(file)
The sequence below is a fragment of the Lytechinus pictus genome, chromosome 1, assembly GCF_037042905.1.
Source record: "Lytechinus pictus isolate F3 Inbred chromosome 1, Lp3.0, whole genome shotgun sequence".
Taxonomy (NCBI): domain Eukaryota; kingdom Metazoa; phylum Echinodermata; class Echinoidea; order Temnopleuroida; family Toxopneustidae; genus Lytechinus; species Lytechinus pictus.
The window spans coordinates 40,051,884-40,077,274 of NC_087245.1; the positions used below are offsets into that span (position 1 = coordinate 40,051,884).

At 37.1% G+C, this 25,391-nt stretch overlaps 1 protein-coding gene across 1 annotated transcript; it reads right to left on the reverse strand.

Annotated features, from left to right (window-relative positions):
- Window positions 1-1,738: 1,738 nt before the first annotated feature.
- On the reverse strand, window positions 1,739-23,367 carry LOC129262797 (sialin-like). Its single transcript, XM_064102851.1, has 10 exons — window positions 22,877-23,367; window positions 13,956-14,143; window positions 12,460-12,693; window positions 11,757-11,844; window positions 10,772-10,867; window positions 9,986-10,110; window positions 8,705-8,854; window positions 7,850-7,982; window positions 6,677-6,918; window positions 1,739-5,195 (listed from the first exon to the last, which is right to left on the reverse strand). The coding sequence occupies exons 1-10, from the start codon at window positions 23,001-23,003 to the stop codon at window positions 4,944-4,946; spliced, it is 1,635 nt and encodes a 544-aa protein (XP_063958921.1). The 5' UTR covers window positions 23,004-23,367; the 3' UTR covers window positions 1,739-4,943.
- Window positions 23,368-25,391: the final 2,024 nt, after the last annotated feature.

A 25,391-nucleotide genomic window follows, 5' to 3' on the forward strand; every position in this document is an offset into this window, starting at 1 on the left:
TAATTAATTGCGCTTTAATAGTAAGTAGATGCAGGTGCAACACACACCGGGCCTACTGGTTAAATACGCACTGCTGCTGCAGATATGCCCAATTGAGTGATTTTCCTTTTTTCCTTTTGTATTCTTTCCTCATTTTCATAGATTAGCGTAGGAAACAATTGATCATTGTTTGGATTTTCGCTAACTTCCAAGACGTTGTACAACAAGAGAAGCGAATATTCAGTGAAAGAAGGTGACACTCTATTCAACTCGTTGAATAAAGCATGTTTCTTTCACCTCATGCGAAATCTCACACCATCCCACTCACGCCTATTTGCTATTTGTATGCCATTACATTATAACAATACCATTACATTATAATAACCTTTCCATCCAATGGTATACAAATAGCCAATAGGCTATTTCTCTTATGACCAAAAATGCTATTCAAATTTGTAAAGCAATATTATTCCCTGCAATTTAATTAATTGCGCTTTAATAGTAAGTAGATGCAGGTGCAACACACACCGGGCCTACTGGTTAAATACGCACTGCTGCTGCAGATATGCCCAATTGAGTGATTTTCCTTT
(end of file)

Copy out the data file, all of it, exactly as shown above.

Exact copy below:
The sequence below is a fragment of the Lytechinus pictus genome, chromosome 1, assembly GCF_037042905.1.
Source record: "Lytechinus pictus isolate F3 Inbred chromosome 1, Lp3.0, whole genome shotgun sequence".
Taxonomy (NCBI): domain Eukaryota; kingdom Metazoa; phylum Echinodermata; class Echinoidea; order Temnopleuroida; family Toxopneustidae; genus Lytechinus; species Lytechinus pictus.
The window spans coordinates 40,051,884-40,077,274 of NC_087245.1; the positions used below are offsets into that span (position 1 = coordinate 40,051,884).

At 37.1% G+C, this 25,391-nt stretch overlaps 1 protein-coding gene across 1 annotated transcript; it reads right to left on the reverse strand.

Annotated features, from left to right (window-relative positions):
- Window positions 1-1,738: 1,738 nt before the first annotated feature.
- On the reverse strand, window positions 1,739-23,367 carry LOC129262797 (sialin-like). Its single transcript, XM_064102851.1, has 10 exons — window positions 22,877-23,367; window positions 13,956-14,143; window positions 12,460-12,693; window positions 11,757-11,844; window positions 10,772-10,867; window positions 9,986-10,110; window positions 8,705-8,854; window positions 7,850-7,982; window positions 6,677-6,918; window positions 1,739-5,195 (listed from the first exon to the last, which is right to left on the reverse strand). The coding sequence occupies exons 1-10, from the start codon at window positions 23,001-23,003 to the stop codon at window positions 4,944-4,946; spliced, it is 1,635 nt and encodes a 544-aa protein (XP_063958921.1). The 5' UTR covers window positions 23,004-23,367; the 3' UTR covers window positions 1,739-4,943.
- Window positions 23,368-25,391: the final 2,024 nt, after the last annotated feature.

A 25,391-nucleotide genomic window follows, 5' to 3' on the forward strand; every position in this document is an offset into this window, starting at 1 on the left:
TAATTAATTGCGCTTTAATAGTAAGTAGATGCAGGTGCAACACACACCGGGCCTACTGGTTAAATACGCACTGCTGCTGCAGATATGCCCAATTGAGTGATTTTCCTTTTTTCCTTTTGTATTCTTTCCTCATTTTCATAGATTAGCGTAGGAAACAATTGATCATTGTTTGGATTTTCGCTAACTTCCAAGACGTTGTACAACAAGAGAAGCGAATATTCAGTGAAAGAAGGTGACACTCTATTCAACTCGTTGAATAAAGCATGTTTCTTTCACCTCATGCGAAATCTCACACCATCCCACTCACGCCTATTTGCTATTTGTATGCCATTACATTATAACAATACCATTACATTATAATAACCTTTCCATCCAATGGTATACAAATAGCCAATAGGCTATTTCTCTTATGACCAAAAATGCTATTCAAATTTGTAAAGCAATATTATTCCCTGCAATTTAATTAATTGCGCTTTAATAGTAAGTAGATGCAGGTGCAACACACACCGGGCCTACTGGTTAAATACGCACTGCTGCTGCAGATATGCCCAATTGAGTGATTTTCCTTT